We do not have a technical problem or an IRS code problem. We have a problem in defining the proper role for government. As long as the majority of the American people still believe it’s in their best interests to have a government that redistributes wealth and polices the world, this crisis will continue to build. A proper sized government would require minimal taxes and would be designed for the protection of liberty and equal justice for all. We have come a long way from those intentions of the Founders of this country, but we’ll soon face a crisis of confidence and be forced once again to decide for ourselves just what kind of government we want and how much government will tolerate. Let’s hope and pray that those of us who believe in limited government and maximum individual freedom will use the events of the coming years to promote the cause of liberty and not just tinker with the Tax Code. When that day comes the big tax debates will probably be; should we have a 5-percent import tax or a 10-percent import tax and we will not be dealing with a Federal income tax nor a Federal sales tax at all. Moreover, we will not be concerning ourselves with triffling reforms of a revenue agency which harasses our people and eats out our substance. Let us hasten that day.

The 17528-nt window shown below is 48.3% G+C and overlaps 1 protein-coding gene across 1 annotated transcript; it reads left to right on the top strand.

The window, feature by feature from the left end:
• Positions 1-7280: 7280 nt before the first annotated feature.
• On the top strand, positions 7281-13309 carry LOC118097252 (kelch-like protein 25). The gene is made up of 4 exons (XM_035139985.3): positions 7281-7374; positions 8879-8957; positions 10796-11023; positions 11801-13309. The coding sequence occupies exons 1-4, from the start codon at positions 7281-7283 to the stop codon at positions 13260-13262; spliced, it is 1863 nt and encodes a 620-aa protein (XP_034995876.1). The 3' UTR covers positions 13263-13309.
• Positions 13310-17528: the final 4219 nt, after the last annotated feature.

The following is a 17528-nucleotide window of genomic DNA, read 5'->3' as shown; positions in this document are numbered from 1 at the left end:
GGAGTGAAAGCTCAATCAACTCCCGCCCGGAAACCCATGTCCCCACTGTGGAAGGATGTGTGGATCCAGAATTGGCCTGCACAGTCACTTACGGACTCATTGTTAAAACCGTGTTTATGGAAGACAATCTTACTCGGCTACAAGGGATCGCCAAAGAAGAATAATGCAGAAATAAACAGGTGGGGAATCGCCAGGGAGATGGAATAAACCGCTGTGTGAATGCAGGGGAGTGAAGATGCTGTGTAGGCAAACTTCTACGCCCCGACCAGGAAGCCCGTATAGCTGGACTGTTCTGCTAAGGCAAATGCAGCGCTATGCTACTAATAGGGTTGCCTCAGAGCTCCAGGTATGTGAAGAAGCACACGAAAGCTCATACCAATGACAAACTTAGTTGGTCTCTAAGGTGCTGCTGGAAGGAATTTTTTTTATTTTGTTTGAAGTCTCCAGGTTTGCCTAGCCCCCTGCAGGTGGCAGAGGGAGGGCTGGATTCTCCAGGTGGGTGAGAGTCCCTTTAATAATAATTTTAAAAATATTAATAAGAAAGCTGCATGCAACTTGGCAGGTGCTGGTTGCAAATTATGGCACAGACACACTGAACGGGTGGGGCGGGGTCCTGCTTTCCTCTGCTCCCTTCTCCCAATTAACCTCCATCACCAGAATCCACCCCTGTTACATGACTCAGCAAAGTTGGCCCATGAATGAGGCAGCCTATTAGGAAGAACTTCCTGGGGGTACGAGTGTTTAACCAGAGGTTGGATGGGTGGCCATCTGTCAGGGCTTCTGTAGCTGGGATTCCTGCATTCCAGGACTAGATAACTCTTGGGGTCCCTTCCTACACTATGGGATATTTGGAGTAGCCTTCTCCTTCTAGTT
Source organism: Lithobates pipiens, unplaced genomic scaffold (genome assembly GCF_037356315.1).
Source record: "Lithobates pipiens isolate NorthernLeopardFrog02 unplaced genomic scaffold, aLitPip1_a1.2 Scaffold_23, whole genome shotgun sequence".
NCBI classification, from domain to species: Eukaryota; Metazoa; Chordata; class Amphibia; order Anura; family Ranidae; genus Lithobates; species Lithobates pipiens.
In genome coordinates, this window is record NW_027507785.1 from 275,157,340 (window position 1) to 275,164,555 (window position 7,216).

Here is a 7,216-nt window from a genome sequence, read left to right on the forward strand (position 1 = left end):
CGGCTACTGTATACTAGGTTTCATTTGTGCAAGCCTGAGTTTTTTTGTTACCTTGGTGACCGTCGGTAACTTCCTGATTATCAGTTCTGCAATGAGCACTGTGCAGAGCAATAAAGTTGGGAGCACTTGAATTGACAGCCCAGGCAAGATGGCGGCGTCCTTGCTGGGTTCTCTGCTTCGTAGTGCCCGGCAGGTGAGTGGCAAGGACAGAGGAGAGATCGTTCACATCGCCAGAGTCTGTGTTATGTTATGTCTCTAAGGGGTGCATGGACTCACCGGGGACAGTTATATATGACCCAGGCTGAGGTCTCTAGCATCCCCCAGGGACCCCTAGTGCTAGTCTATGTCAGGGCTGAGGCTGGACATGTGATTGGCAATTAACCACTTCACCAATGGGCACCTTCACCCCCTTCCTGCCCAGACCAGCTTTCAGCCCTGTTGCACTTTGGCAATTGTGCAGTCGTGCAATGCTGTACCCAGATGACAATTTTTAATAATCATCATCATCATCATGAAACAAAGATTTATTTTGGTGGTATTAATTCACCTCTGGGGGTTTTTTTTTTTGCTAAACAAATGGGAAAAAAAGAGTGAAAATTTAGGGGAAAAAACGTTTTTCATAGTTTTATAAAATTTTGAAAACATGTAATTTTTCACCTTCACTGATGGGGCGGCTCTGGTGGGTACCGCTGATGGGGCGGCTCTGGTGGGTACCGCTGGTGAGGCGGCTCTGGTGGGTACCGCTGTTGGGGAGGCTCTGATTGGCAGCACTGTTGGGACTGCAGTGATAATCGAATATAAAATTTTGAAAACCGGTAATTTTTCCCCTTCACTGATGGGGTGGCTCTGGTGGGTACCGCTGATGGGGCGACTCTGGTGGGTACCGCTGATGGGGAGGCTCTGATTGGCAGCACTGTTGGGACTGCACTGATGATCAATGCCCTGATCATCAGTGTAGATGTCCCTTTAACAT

1997 Ron Paul 98:1
Ron Paul speaks this verse on the House floor. Everything after this verse was inserted in Congressional Record as an extension of his remarks, and was not spoken on the House floor.

1997 Ron Paul 98:5
so heavenly burdened probably should have been so heavily burdened.
article 1, section 8 probably should be Article I, section 8.

1997 Ron Paul 98:6
The most people probably should be Most people.

1997 Ron Paul 98:8
Progressive era probably should be Progressive Era.

1997 Ron Paul 98:10
after taxed probably should be hyphenated: after-taxed.

1997 Ron Paul 98:15
compound our problem probably should be compound our problems, given that the next phrase refers to such problems in the plural.

1997 Ron Paul 98:20
over exuberant probably should be hyphenated: over-exuberant.

1997 Ron Paul 98:24
This sill not prevent probably should have been This will not prevent.
necessary thus probably should have a comma: necessary, thus.

1997 Ron Paul 98:27
indicates probably should be indicate.

1997 Ron Paul 98:29
Supply side probably should be hyphenated: Supply-side.
cut taxes not probably should have a comma: cut taxes, not.

1997 Ron Paul 98:31
different than probably should have been different from.

1997 Ron Paul 98:33
proper sized probably should be hyphenated: proper-sized.
will tolerate probably should be we’ll tolerate.
triffling is misspelled and should be trifling.